Mr Scully-Sloan, who is separated from TJ’s mother, says the stress of losing a child can have a devastating effect on the family unit.
“In order to be good for your partner you need to be in a good place yourself. The biggest problem with child loss and couples is that they don’t tell each other how they’re feeling. They fear they’ll upset them even more. What they really want to say is: ‘I hurt too’.
“As soon as they can say that – it’s almost like a relief. The other person in that relationship is feeling the same.”
At the time of his son’s death, Mr Scully-Sloan was also desperately ill with liver disease and awaiting a transplant.
“We had his funeral four days before Christmas,” he said.
“People were coming to the door – people we hadn’t seen for ages – bringing flowers and saying ‘how’s Helen?’ – telling me I looked yellow. People were phoning up to speak to Helen, even when we were at the hospital, people were asking ‘how’s Helen, how’s the kids?’
“The only person who asked me, between TJ dying and the funeral, was the undertaker. She looked after TJ so well, asking what I wanted him to wear – he had his ear pierced – she even managed to put his little earring back in for him. She did that for us – the little things.
“At the funeral I said I wanted to carry his coffin. It was cornflower blue. When I had to take it out of the hearse I couldn’t pick it up – nobody said ‘how are you – do you need any help?’ – I had to put it down and admit I wasn’t strong enough.”
This, said Mr Scully-Sloan, is why he wants to help other bereaved dads.
“Fathers need to know someone has walked in their shoes,” he said.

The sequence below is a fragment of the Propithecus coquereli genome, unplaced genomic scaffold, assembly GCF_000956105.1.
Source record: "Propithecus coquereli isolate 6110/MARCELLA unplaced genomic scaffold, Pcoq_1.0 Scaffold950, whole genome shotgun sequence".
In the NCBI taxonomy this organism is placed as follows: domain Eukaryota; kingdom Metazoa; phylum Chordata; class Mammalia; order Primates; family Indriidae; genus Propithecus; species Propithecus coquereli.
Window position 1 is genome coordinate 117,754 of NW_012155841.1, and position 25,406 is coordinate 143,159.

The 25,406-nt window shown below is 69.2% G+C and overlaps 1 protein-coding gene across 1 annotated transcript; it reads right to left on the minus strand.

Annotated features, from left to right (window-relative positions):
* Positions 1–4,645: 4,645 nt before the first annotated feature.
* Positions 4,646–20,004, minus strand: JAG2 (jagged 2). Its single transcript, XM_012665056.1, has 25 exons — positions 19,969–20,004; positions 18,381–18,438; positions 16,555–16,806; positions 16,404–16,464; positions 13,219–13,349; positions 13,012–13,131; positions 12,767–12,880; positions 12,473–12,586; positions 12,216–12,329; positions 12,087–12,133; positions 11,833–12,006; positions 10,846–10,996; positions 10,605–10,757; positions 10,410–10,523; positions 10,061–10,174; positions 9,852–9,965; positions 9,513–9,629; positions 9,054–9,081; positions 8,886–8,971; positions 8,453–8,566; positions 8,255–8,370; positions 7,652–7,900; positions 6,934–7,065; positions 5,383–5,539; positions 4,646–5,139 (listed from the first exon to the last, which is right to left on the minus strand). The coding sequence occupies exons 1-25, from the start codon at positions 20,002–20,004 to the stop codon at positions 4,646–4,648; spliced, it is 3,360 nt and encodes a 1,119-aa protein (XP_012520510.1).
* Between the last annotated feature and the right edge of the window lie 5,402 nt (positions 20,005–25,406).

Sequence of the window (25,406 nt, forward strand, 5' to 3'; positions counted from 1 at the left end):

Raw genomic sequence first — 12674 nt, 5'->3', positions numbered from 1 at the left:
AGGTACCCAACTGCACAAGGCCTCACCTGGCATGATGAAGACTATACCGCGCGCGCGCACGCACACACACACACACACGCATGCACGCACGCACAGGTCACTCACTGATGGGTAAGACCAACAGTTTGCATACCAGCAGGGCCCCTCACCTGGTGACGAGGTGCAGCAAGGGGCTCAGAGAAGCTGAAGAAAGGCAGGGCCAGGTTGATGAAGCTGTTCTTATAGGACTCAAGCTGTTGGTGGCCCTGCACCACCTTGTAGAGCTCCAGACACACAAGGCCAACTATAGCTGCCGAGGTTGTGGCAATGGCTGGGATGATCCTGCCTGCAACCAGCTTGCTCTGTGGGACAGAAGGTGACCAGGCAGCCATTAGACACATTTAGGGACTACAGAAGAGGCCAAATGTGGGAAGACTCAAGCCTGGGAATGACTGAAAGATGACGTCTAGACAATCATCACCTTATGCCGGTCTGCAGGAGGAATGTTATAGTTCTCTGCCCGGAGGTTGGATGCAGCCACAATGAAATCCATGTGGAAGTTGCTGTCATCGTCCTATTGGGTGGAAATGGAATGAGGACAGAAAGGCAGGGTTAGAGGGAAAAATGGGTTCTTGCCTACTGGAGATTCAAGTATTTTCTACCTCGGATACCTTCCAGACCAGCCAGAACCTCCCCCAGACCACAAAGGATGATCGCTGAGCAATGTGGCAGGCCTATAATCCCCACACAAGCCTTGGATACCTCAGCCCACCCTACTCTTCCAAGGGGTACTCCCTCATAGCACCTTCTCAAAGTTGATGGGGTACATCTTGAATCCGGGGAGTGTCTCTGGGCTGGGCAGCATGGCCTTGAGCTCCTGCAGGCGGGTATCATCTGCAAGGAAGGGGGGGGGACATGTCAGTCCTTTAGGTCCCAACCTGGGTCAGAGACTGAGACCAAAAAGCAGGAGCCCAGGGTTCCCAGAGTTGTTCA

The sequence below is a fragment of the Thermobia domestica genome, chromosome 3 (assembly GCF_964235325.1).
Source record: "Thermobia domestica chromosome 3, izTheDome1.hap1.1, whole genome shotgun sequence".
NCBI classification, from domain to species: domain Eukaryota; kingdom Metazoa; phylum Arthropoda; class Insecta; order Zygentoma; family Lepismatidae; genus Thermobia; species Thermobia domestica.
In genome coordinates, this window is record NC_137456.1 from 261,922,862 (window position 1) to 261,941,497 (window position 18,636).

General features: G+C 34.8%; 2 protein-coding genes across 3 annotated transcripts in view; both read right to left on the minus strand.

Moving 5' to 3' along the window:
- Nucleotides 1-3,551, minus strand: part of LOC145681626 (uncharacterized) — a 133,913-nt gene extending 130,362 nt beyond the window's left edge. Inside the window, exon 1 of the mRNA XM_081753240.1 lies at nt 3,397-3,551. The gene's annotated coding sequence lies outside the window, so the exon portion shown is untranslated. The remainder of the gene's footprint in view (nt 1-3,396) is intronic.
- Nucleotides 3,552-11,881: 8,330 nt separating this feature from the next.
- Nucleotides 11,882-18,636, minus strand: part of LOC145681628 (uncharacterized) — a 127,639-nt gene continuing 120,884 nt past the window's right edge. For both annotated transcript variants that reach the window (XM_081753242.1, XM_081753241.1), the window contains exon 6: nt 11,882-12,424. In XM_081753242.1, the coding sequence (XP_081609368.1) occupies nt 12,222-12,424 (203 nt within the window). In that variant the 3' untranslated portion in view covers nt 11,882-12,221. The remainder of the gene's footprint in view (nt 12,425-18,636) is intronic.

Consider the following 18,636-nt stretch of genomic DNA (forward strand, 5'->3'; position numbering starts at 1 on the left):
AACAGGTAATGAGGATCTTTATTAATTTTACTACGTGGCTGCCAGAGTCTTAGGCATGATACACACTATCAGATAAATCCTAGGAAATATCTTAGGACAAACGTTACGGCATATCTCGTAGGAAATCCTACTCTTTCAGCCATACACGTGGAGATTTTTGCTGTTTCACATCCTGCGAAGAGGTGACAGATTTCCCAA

“I know what it’s like to sit alone with the TV off and the lights off, just sitting there thinking.
“Men want to fix things; they can’t fix child loss. The next best thing is to talk about it.”
Daddys With Angels
Daddys With Angels now has almost 1,000 members, six trustees and four support workers, helping anyone who has lost a child at any age.
Mr Scully-Sloan describes it as a “safe place” for fathers to “rant or chat” or get support and advice.
DWA has twice won Best UK Support Organisation at the Butterfly Awards, which celebrates the work of parents and professionals at the front line of bereavement.
The aim now is to establish a DWA helpline and set up group meetings around the country.
An appeal for volunteers to knit cots, wraps and hats for still-born babies saw a big response and items now fill Mr Scully-Sloan’s living room.
He has already delivered dozens to bereavement midwives at the Liverpool Women’s Hospital, his local unit at Northampton General and to funeral homes.
Rachael Moss, a bereavement support midwife at Northampton General Hospital, said the little cots are a lifeline.
“The items brought in are so individual and so appreciated, you can see how much care and compassion has gone into making them – it’s amazing.
“Families know they are not on their own. To know that there is someone else out there, another means of support, means everything.”